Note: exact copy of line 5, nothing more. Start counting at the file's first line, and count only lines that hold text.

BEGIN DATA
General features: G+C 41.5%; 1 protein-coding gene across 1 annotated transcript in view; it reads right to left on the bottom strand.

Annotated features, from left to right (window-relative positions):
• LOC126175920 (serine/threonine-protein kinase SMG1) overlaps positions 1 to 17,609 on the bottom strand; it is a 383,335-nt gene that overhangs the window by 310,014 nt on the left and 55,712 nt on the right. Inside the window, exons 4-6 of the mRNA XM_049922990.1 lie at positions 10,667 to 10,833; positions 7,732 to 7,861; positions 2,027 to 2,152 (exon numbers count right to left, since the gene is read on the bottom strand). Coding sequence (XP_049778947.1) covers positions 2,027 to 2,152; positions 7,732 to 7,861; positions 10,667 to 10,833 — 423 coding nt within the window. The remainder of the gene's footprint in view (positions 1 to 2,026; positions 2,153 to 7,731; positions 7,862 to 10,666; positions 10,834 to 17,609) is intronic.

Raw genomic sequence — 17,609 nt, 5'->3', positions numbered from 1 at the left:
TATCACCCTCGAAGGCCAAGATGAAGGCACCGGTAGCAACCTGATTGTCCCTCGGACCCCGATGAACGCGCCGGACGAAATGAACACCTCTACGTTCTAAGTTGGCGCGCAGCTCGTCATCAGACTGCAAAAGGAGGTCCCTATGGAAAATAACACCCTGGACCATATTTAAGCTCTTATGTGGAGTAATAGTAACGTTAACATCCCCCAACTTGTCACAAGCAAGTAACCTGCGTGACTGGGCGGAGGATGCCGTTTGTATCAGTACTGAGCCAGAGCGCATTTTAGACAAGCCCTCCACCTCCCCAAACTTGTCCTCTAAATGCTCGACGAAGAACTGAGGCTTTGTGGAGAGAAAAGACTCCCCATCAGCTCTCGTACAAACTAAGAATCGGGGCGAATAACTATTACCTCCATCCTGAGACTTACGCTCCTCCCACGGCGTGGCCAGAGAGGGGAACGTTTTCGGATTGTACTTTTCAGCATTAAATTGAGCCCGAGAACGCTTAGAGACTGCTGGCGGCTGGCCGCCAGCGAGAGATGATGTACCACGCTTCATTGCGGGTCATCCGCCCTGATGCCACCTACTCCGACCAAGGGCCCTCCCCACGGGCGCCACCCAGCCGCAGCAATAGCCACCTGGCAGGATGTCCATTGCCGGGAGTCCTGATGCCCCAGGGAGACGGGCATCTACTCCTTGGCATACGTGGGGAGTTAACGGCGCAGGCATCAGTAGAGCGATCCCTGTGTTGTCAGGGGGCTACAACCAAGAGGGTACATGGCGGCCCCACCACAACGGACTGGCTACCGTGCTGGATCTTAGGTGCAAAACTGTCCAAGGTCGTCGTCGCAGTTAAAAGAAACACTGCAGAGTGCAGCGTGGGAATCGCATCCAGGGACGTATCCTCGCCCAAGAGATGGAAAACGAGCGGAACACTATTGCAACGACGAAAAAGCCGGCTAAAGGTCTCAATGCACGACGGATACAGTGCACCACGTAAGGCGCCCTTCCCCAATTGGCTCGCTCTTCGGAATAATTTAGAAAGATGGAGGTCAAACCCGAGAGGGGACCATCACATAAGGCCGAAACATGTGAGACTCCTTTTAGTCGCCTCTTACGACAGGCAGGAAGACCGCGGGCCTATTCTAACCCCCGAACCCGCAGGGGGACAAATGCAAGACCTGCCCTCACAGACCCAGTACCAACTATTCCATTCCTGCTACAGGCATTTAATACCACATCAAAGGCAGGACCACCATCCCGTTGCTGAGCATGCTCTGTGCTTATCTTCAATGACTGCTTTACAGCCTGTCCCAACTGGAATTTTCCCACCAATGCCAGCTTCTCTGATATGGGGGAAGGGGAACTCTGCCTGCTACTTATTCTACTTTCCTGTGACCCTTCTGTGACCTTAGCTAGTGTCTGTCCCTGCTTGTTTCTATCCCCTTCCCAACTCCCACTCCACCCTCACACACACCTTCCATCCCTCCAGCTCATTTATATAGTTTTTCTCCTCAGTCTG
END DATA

TATCACCCTCGAAGGCCAAGATGAAGGCACCGGTAGCAACCTGATTGTCCCTCGGACCCCGATGAACGCGCCGGACGAAATGAACACCTCTACGTTCTAAGTTGGCGCGCAGCTCGTCATCAGACTGCAAAAGGAGGTCCCTATGGAAAATAACACCCTGGACCATATTTAAGCTCTTATGTGGAGTAATAGTAACGTTAACATCCCCCAACTTGTCACAAGCAAGTAACCTGCGTGACTGGGCGGAGGATGCCGTTTGTATCAGTACTGAGCCAGAGCGCATTTTAGACAAGCCCTCCACCTCCCCAAACTTGTCCTCTAAATGCTCGACGAAGAACTGAGGCTTTGTGGAGAGAAAAGACTCCCCATCAGCTCTCGTACAAACTAAGAATCGGGGCGAATAACTATTACCTCCATCCTGAGACTTACGCTCCTCCCACGGCGTGGCCAGAGAGGGGAACGTTTTCGGATTGTACTTTTCAGCATTAAATTGAGCCCGAGAACGCTTAGAGACTGCTGGCGGCTGGCCGCCAGCGAGAGATGATGTACCACGCTTCATTGCGGGTCATCCGCCCTGATGCCACCTACTCCGACCAAGGGCCCTCCCCACGGGCGCCACCCAGCCGCAGCAATAGCCACCTGGCAGGATGTCCATTGCCGGGAGTCCTGATGCCCCAGGGAGACGGGCATCTACTCCTTGGCATACGTGGGGAGTTAACGGCGCAGGCATCAGTAGAGCGATCCCTGTGTTGTCAGGGGGCTACAACCAAGAGGGTACATGGCGGCCCCACCACAACGGACTGGCTACCGTGCTGGATCTTAGGTGCAAAACTGTCCAAGGTCGTCGTCGCAGTTAAAAGAAACACTGCAGAGTGCAGCGTGGGAATCGCATCCAGGGACGTATCCTCGCCCAAGAGATGGAAAACGAGCGGAACACTATTGCAACGACGAAAAAGCCGGCTAAAGGTCTCAATGCACGACGGATACAGTGCACCACGTAAGGCGCCCTTCCCCAATTGGCTCGCTCTTCGGAATAATTTAGAAAGATGGAGGTCAAACCCGAGAGGGGACCATCACATAAGGCCGAAACATGTGAGACTCCTTTTAGTCGCCTCTTACGACAGGCAGGAAGACCGCGGGCCTATTCTAACCCCCGAACCCGCAGGGGGACAAATGCAAGACCTGCCCTCACAGACCCAGTACCAACTATTCCATTCCTGCTACAGGCATTTAATACCACATCAAAGGCAGGACCACCATCCCGTTGCTGAGCATGCTCTGTGCTTATCTTCAATGACTGCTTTACAGCCTGTCCCAACTGGAATTTTCCCACCAATGCCAGCTTCTCTGATATGGGGGAAGGGGAACTCTGCCTGCTACTTATTCTACTTTCCTGTGACCCTTCTGTGACCTTAGCTAGTGTCTGTCCCTGCTTGTTTCTATCCCCTTCCCAACTCCCACTCCACCCTCACACACACCTTCCATCCCTCCAGCTCATTTATATAGTTTTTCTCCTCAGTCTG